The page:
In 2010 WWT and partners travelled to Russia to help save the last of the spoon-billed sandpipers. Numbers of these birds are thought to number fewer than 100 pairs in the wild. Eggs were collected, hatched then brought back to UK, where we now have the first captive population of these birds.
Watch unprecedented video footage from Cornell Lab of Ornithology of a Spoon-billed sandpiper mother and her chicks as they explore around the nest.
The incredible Spoon-billed sandpiper is hurtling towards extinction. There are probably fewer than 100 pairs remaining and the population is in freefall. Without urgent action, it will probably be gone within a decade.
The most acute cause of the rapid decline is believed to be hunting on the birds' wintering grounds on the coast of Bangladesh and Myanmar. The species has undoubtedly also suffered as mudflats along its migratory path have been developed. Conservation for the Spoon-billed sandpiper along the East-Asian Australasian flyway could potentially help over 50 million migratory waterbirds from over 250 different populations, including 28 globally threatened species.
The Spoon-billed Sandpiper's flyway covers a vast area. This SOS - Save Our Species project, implemented by Wildfowl and Wetlands Trust (WWT), will focus on both the wintering and breeding sites.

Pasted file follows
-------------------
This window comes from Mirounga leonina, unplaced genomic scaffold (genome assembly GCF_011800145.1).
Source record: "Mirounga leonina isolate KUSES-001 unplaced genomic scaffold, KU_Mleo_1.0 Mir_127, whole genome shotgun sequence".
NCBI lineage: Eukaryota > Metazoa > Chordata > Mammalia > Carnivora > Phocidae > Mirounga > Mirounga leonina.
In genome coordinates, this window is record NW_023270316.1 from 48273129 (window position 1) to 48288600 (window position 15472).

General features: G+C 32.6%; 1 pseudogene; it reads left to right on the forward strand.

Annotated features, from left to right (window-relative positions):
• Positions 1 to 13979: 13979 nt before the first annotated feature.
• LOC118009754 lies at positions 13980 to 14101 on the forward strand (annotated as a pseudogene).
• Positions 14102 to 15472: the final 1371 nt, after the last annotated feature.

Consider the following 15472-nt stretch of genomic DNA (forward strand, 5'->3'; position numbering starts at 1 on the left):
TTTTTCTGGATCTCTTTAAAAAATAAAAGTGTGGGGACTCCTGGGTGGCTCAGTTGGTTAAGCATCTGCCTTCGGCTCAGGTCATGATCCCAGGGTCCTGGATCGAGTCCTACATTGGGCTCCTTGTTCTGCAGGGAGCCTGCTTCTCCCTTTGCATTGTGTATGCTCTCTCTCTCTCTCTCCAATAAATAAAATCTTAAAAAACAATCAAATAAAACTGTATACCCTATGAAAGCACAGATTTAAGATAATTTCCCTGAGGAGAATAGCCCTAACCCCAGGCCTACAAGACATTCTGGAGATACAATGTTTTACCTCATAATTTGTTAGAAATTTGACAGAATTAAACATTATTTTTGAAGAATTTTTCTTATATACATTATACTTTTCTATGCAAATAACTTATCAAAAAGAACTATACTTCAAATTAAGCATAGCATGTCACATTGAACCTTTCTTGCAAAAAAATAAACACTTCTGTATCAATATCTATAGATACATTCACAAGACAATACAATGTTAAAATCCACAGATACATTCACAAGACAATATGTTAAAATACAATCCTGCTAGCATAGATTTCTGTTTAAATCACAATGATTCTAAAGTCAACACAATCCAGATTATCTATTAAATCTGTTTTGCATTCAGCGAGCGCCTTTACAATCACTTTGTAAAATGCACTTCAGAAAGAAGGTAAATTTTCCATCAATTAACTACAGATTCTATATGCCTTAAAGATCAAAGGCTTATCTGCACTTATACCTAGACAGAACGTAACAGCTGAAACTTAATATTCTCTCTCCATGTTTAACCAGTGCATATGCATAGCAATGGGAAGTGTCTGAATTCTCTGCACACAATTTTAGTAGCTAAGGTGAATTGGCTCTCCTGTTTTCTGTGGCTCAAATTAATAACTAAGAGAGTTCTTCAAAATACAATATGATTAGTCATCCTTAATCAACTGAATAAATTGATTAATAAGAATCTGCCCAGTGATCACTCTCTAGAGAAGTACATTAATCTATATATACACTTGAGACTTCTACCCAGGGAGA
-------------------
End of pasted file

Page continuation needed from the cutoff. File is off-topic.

WWT is working with Birds Russia to build capacity in Russia in 'head-starting' and the establishment of a monitoring scheme to measure success of in situ conservation measures. Birds Russia is overseeing the Russian element of the project, which centres around head-starting, establishing the monitoring programme and the collection of eggs for the conservation breeding programme. Birds Russia Chief Executive, Evgeny Syroechkovsky, is also chair of the Spoon-billed Sandpiper Task Force.
National NGO At Sonadia Island in Bangladesh, the project staff will consolidate existing work with bird hunters, providing new and sustainable livelihoods. In the Chukotka region of Russia, the project will 'head start' birds - extracting eggs, incubating and rearing birds to fledging before releasing them back into the wild. This will massively increase the number of juveniles and allow staff to leg-flag birds for monitoring.
At Sonadia Island in Bangladesh the project aims to achieve a 75% reduction in the number of hunters and a similar reduction in the numbers of spoon-billed sandpipers trapped. Furthermore, at the end of the project, effective action by village conservation groups should be carried out on a regular basis.
At Meinypilgyno in Chukotka, the project will have 'head-started' 20 birds (fledged and released) with leg-flags by August 2012. Additionally, at least 15 birds will be added to the conservation breeding programme.
Click here to find out more about the Spoon-billed Sandpiper Project.